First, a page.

Genital Trauma in Children (Females)

By Medically reviewed by Hello Doktor Medical Panel

Genital trauma is any injury occurred to the female genital area, which is the labia, vulva, and vagina. Genital trauma often occurs by accident. It’s characterized by bruising, swelling and/or minor cuts, which are likely to heal soon. However, since the area is so sensitive and has a huge blood supply, just minor cuts can result in excessive bleeding.

Types of genital injuries in females

Genital injuries in females are rarely serious. Common injuries include:

  • Cut. These cuts are often shallow and heal quickly.
  • Bruise. Labial bruises and swelling are usually the result of a straddle injury. They also heal quickly.
  • Hematoma blood clot. Labial bleeding may cause a hematoma blood clot. While a small clot can go away by itself, a large clot will need medical attention (drainage, e.g.)
  • Vaginal laceration. Vaginal laceration (i.e. a cut or a tear) is consider a serious injury and requires examination.  Serious. Any penetrating injury of the vagina needs to be examined. Its symptoms include persistent pain and bleeding.
  • Urethral jnjury. Urethral jnjury is not caused by external injuries. It often results from pelvic fractures. Urethral injury is marked by bloody urine and trouble passing urine.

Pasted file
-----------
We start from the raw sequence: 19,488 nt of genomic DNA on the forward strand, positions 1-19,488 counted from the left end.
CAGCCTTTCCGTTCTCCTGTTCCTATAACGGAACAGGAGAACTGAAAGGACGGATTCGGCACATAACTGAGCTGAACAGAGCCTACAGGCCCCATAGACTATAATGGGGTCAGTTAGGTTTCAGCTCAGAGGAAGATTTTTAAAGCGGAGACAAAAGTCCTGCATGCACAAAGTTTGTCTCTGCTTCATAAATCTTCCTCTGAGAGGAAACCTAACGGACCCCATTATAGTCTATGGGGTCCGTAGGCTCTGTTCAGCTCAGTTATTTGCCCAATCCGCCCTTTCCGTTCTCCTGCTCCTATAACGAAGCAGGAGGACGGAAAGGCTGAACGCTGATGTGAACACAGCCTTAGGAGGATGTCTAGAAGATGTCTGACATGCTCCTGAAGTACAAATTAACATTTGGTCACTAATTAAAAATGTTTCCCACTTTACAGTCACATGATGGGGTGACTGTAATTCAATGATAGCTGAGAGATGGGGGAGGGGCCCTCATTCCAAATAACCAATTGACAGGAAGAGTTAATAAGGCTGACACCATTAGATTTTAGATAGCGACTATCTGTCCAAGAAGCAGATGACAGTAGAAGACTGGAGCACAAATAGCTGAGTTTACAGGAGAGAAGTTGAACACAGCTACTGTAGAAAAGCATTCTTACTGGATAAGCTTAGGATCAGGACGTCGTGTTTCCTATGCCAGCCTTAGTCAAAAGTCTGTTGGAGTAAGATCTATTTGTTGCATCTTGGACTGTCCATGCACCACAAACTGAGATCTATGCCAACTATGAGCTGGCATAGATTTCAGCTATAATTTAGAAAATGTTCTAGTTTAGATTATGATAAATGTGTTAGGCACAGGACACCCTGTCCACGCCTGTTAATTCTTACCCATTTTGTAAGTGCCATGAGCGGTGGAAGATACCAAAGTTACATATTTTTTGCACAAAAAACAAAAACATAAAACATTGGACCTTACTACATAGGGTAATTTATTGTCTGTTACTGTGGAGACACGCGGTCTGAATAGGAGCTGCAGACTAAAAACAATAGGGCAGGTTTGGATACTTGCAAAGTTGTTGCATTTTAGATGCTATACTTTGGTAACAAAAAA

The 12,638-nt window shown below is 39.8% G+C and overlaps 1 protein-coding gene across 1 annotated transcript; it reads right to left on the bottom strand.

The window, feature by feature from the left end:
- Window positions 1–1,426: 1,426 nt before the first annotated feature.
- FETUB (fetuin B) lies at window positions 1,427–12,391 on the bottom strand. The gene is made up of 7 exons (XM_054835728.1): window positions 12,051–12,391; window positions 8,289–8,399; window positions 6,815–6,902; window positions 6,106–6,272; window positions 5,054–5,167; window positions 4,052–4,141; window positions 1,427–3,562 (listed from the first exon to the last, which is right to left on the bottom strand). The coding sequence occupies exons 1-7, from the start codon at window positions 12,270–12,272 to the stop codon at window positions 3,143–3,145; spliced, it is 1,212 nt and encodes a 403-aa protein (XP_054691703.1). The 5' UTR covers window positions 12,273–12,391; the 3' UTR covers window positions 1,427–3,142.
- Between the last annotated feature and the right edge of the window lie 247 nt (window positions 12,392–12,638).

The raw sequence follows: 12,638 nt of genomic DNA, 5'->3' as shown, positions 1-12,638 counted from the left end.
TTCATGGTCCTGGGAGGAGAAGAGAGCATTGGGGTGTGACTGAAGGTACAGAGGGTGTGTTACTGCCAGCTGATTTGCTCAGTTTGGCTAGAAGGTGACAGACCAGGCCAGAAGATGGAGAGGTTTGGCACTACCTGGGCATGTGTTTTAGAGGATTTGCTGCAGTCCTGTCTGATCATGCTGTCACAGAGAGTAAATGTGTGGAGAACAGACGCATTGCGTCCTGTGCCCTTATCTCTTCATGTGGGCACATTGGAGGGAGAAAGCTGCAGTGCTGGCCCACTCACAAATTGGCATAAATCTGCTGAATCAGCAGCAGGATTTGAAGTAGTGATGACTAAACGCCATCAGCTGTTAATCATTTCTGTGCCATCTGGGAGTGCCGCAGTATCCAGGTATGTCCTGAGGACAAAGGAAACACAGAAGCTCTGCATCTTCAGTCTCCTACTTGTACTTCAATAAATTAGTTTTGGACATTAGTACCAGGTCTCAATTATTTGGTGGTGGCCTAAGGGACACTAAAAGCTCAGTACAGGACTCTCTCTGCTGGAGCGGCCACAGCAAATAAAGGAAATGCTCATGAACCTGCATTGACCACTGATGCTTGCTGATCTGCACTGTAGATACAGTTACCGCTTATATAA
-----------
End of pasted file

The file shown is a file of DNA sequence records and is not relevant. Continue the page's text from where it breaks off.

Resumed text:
Straddle injuries

Straddle injuries occur when the kid falls on an object that is being straddled. Common sources of straddle injuries are playground equipment, crossbars of a bike, or a fence. Straddle injuries often cause bruises and small cuts to the outer labia. Since the vagina and urethra are protected by the labia, they are often safe from straddle injuries.

When to seek emergency medical attention?

Call an ambulance if your child:

  • Is bleeding excessively.
  • Has fainted due to major blood loss

Call your doctor immediately if:

  • You think your child’s injury is serious.
  • Your child is bleeding for more than 10 minutes.
  • Your child has vaginal bleeding.
  • Your child’s injury is caused by a penetrating object.
  • Your child has an open wound that may require stitches.
  • Your child experiences swelling and pain in the scrotum.
  • Your child has painful urination, difficulty passing urine, and/or bloody urine.
  • Your child is in severe pain
  • Your child is younger than 1 year old.

Caring for mild genital injuries at home

Treat minor bleeding by applying direct pressure on it using a sterile gauze for 10 minutes.

To clean the injury site, wash it with soap and water for 5 minutes.

To reduce swelling, apply a cold compress for 20 minutes or less, depending on your child’s preference.

For pain relief, give acetaminophen or ibuprofen according to the recommended dosage.

Hello Health Group does not provide medical advice, diagnosis or treatment.

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Review Date: July 24, 2017 | Last Modified: December 6, 2019

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